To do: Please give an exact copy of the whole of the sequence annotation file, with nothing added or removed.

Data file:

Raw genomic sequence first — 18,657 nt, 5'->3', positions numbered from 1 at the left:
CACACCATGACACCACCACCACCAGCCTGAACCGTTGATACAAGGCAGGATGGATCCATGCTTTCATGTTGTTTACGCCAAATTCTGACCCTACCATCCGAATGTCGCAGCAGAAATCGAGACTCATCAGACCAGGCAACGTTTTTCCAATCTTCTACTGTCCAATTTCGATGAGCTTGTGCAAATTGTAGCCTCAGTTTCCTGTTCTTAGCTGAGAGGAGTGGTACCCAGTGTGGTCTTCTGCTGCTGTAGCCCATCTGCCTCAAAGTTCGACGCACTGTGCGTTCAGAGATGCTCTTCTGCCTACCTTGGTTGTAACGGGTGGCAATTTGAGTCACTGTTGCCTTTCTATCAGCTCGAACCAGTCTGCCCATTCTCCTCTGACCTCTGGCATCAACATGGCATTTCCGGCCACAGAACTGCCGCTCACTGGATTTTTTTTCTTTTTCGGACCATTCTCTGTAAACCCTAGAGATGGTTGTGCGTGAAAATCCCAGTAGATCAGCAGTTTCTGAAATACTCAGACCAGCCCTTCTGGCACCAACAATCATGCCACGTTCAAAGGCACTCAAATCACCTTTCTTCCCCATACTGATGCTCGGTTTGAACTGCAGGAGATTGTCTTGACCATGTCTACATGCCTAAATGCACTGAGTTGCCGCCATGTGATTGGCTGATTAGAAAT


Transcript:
Raw genomic sequence first — 18,657 nt, 5'->3', positions numbered from 1 at the left:
CACACCATGACACCACCACCACCAGCCTGAACCGTTGATACAAGGCAGGATGGATCCATGCTTTCATGTTGTTTACGCCAAATTCTGACCCTACCATCCGAATGTCGCAGCAGAAATCGAGACTCATCAGACCAGGCAACGTTTTTCCAATCTTCTACTGTCCAATTTCGATGAGCTTGTGCAAATTGTAGCCTCAGTTTCCTGTTCTTAGCTGAGAGGAGTGGTACCCAGTGTGGTCTTCTGCTGCTGTAGCCCATCTGCCTCAAAGTTCGACGCACTGTGCGTTCAGAGATGCTCTTCTGCCTACCTTGGTTGTAACGGGTGGCAATTTGAGTCACTGTTGCCTTTCTATCAGCTCGAACCAGTCTGCCCATTCTCCTCTGACCTCTGGCATCAACATGGCATTTCCGGCCACAGAACTGCCGCTCACTGGATTTTTTTTCTTTTTCGGACCATTCTCTGTAAACCCTAGAGATGGTTGTGCGTGAAAATCCCAGTAGATCAGCAGTTTCTGAAATACTCAGACCAGCCCTTCTGGCACCAACAATCATGCCACGTTCAAAGGCACTCAAATCACCTTTCTTCCCCATACTGATGCTCGGTTTGAACTGCAGGAGATTGTCTTGACCATGTCTACATGCCTAAATGCACTGAGTTGCCGCCATGTGATTGGCTGATTAGAAAT